Our fourth installment of “Turning Scales into Solos” will, kind of by its very nature, be a shorter lesson than normal. But just because it’s short in length it doesn’t mean that there’s nothing here to learn. Quite the contrary! Before we can (temporarily) walk away from the blues, there’s one more very important scale to discuss. Appropriately, it’s called the blues scale.
Not surprisingly, if for no other reason than folks like to argue about almost anything, there are often disagreements over what notes, exactly, are used in the blues scale. Even music scholars don’t always see eye to eye on this topic. In their book, Music in Theory and Practice, Volume 1, authors Benward and Saker define the blues scale as the nine-note combination of the major scale and minor pentatonic that we examined in Example 3 of our last lesson, Combining the Major Scale with the Minor Pentatonic. Slightly confusing, no?
Here, we’re going to address what most musicians acknowledge as the “blues scale.” This is as good a place as any to mention that there is no such thing as a “major blues scale” or a “minor blues scale.” Just as we know there is no “major chromatic scale” or “minor whole note scale.” Like other scales, the blues scale follows a specific pattern and, also as with all other scales, we define that pattern in terms of the major scale. We’ll get to that definition in just a minute.
First, though, let’s take a moment and re-read what we know about blue notes, courtesy of Wikipedia:
In jazz and blues, a blue note (also “worried” note) is a note sung or played at a slightly lower pitch than that of the major scale for expressive purposes. Typically the alteration is a semitone or less, but this varies among performers and genres.
As we noted in The Major and The Minor, the third lesson in this series, the Wikipedia definition goes on to add a very important sentence: “The blue notes are usually said to be flattened third, flattened fifth and flattened seventh scale degrees.”
We already know a scale where we’ve made use of two of these three blue notes, and that’s the minor pentatonic. In case you’ve forgotten, here it is in the key of C:
You undoubtedly remember our discussion of how guitarists love to use the minor pentatonic scale over standard blues progressions in major keys because it contains a healthy dose of blue notes for each chord change. Looking at the notes used in our example of the C minor pentatonic scale:
C Eb F G Bb
We can see we have two blue notes of the C major scale, those being Eb (flatted third) and Bb (flatted seventh).
But while Meatloaf may sing, “two out of three ain’t bad,” we can take a moment and add the third blue note, the flatted fifth, to the minor pentatonic with relative ease. You can see in the following example that it doesn’t even involve a change of fingering:
Really nothing to it, is there? This example is how most musicians will define the blues scale. In other words, think of it as:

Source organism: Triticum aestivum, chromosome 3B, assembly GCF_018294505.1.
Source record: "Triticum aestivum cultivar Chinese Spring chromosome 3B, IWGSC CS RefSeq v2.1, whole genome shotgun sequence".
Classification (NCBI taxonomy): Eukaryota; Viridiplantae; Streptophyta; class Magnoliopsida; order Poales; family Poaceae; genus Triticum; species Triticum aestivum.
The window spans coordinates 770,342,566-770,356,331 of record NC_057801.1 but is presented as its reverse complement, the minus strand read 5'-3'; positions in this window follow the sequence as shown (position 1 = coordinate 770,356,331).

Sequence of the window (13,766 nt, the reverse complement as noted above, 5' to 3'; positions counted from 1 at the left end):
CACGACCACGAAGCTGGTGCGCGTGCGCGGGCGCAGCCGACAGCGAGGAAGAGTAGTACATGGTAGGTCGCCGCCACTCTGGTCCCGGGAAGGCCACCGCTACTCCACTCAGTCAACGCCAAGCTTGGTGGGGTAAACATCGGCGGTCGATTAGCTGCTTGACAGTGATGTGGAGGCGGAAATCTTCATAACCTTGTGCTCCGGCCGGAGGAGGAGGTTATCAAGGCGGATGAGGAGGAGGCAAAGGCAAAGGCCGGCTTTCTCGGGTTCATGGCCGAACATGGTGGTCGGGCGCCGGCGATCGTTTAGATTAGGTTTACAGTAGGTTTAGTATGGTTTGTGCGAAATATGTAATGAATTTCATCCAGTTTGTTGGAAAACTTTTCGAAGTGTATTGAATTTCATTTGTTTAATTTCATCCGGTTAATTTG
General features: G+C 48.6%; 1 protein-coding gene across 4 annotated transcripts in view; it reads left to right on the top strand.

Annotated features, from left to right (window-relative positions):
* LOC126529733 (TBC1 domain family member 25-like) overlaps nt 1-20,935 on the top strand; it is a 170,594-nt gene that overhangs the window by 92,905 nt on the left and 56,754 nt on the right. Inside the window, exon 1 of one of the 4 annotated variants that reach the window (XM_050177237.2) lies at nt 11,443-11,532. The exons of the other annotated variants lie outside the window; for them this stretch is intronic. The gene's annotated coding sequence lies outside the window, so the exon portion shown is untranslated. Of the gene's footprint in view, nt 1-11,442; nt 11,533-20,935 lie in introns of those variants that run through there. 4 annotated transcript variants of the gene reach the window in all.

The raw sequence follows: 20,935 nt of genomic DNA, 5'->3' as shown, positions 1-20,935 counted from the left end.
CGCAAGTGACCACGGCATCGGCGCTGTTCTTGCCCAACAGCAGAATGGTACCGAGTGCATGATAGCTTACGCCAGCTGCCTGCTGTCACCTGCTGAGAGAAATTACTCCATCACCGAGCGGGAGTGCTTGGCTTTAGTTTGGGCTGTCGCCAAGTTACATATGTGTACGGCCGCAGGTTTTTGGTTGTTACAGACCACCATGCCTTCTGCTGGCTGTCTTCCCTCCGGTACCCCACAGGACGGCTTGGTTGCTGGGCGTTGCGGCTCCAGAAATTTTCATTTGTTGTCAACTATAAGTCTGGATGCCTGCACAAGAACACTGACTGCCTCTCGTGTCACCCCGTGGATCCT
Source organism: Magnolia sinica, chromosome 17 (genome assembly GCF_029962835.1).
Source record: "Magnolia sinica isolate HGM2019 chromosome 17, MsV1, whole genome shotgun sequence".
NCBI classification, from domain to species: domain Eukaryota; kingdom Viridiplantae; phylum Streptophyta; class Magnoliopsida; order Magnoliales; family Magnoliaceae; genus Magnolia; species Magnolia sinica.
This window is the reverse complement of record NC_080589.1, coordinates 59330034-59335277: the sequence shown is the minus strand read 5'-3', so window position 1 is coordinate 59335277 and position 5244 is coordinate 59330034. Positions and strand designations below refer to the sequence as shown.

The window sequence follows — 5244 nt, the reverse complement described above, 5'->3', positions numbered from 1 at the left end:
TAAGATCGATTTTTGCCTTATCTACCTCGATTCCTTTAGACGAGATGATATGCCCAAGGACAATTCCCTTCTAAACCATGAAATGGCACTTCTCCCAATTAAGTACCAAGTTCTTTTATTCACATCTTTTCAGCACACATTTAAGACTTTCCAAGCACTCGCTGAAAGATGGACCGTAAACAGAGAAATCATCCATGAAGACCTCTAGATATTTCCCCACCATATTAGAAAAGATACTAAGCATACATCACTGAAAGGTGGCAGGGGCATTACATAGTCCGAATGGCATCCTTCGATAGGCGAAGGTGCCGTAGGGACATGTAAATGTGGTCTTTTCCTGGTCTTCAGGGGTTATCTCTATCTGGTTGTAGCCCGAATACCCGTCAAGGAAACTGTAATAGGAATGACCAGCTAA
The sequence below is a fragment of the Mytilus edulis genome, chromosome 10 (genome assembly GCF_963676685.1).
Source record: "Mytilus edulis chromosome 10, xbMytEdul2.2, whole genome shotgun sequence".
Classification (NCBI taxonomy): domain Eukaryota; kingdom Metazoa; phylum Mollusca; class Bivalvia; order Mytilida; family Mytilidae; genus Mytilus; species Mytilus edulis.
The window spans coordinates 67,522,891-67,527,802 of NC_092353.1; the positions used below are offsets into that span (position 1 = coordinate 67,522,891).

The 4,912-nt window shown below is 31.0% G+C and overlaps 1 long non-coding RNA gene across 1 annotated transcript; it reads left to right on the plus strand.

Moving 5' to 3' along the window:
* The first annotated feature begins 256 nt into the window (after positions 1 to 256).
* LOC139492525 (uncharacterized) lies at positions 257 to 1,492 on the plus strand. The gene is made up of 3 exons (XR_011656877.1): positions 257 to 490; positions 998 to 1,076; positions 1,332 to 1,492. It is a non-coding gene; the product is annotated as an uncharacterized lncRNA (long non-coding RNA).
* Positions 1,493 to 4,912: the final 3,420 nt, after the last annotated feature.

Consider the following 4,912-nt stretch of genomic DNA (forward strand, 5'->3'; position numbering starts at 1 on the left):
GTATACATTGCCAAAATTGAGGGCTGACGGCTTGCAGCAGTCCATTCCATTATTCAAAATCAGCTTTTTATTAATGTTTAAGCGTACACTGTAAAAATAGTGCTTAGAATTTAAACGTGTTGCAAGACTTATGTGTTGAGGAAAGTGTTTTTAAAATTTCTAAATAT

Root flat 3rd 4th flat 5th 5th flat 7th
Or, in perhaps easier terms, it’s the minor pentatonic with the flat 5th added to it. The real question, though, is “how does it sound when used over a typical twelve bar blues progression?” Well, I’m glad you asked:
As in our other lessons, I’m deliberately overplaying, not to mention I’m going out of my way to play a lot of the Gb notes in the C Blues scale in order to let you hear the particular flavor of this scale. It’s not everyone’s cup of tea, as the saying goes, but it certainly allows you to add some interesting touches.
Just as in our past lessons in this series, it’s a good idea to just sit and play around with this scale, not only to get it into your fingers, but also to get it into your ears and your head. And, also just as in our past lessons, here’s an “extended version” of our blues in C chord progression for you to work with!
Because this last MP3 is about three minutes long, a good idea would be to try to cycle through the various scales you know – the major pentatonic, the minor pentatonic, the “combination” scale from our last lesson and now this blues scale. Listen to the notes each scale gives you, what type of mood (if any) a particular scale puts you in. The more music that’s in your head, the more color you can bring to your fingers.
Next time out we’re going to leave the blues for a bit, but not the minor pentatonic scale. And we’ll also be taking (yet) another look at the major scale and what a useful thing it is! In the meantime, and as always, please feel free to write me with any questions. Either leave me a message at the forum page (you can “Instant Message” me if you’re a member) or mail me directly at email@example.com
Until next time…
Also in this Series
- Choosing Colors – Turning Scales into Solos – Part 1
- One Note At A Time – Turning Scales into Solos – Part 2
- The Major and the Minor – Turning Scales into Solos – Part 3
- Combining The Major Scale With The Minor Pentatonic – Turning Scales into Solos – Part 4
- Targeting in on a Mode – Turning Scales into Solos – Part 6
- Sustaining Interest in a Target – Turning Scales into Solos – Part 7
- Taking Care of Choices – Turning Scales into Solos – Part 8
- Practice With Purpose – Turning Scales into Solos – Part 9